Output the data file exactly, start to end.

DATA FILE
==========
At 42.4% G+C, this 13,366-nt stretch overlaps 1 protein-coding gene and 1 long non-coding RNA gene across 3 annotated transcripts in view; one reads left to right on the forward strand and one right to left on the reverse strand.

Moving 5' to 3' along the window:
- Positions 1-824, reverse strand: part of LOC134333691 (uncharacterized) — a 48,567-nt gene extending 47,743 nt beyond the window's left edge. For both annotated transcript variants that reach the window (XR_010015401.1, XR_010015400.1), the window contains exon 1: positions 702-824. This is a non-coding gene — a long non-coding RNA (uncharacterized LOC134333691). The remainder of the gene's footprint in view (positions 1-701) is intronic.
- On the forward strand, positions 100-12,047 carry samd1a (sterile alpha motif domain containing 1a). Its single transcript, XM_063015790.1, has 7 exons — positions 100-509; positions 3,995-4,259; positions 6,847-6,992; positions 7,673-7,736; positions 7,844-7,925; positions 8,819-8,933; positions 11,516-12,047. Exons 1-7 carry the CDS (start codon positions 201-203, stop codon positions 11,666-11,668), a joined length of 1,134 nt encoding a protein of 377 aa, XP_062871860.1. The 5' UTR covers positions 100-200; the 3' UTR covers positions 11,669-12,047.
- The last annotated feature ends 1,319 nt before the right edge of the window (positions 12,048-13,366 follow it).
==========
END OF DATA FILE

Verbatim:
At 42.4% G+C, this 13,366-nt stretch overlaps 1 protein-coding gene and 1 long non-coding RNA gene across 3 annotated transcripts in view; one reads left to right on the forward strand and one right to left on the reverse strand.

Moving 5' to 3' along the window:
- Positions 1-824, reverse strand: part of LOC134333691 (uncharacterized) — a 48,567-nt gene extending 47,743 nt beyond the window's left edge. For both annotated transcript variants that reach the window (XR_010015401.1, XR_010015400.1), the window contains exon 1: positions 702-824. This is a non-coding gene — a long non-coding RNA (uncharacterized LOC134333691). The remainder of the gene's footprint in view (positions 1-701) is intronic.
- On the forward strand, positions 100-12,047 carry samd1a (sterile alpha motif domain containing 1a). Its single transcript, XM_063015790.1, has 7 exons — positions 100-509; positions 3,995-4,259; positions 6,847-6,992; positions 7,673-7,736; positions 7,844-7,925; positions 8,819-8,933; positions 11,516-12,047. Exons 1-7 carry the CDS (start codon positions 201-203, stop codon positions 11,666-11,668), a joined length of 1,134 nt encoding a protein of 377 aa, XP_062871860.1. The 5' UTR covers positions 100-200; the 3' UTR covers positions 11,669-12,047.
- The last annotated feature ends 1,319 nt before the right edge of the window (positions 12,048-13,366 follow it).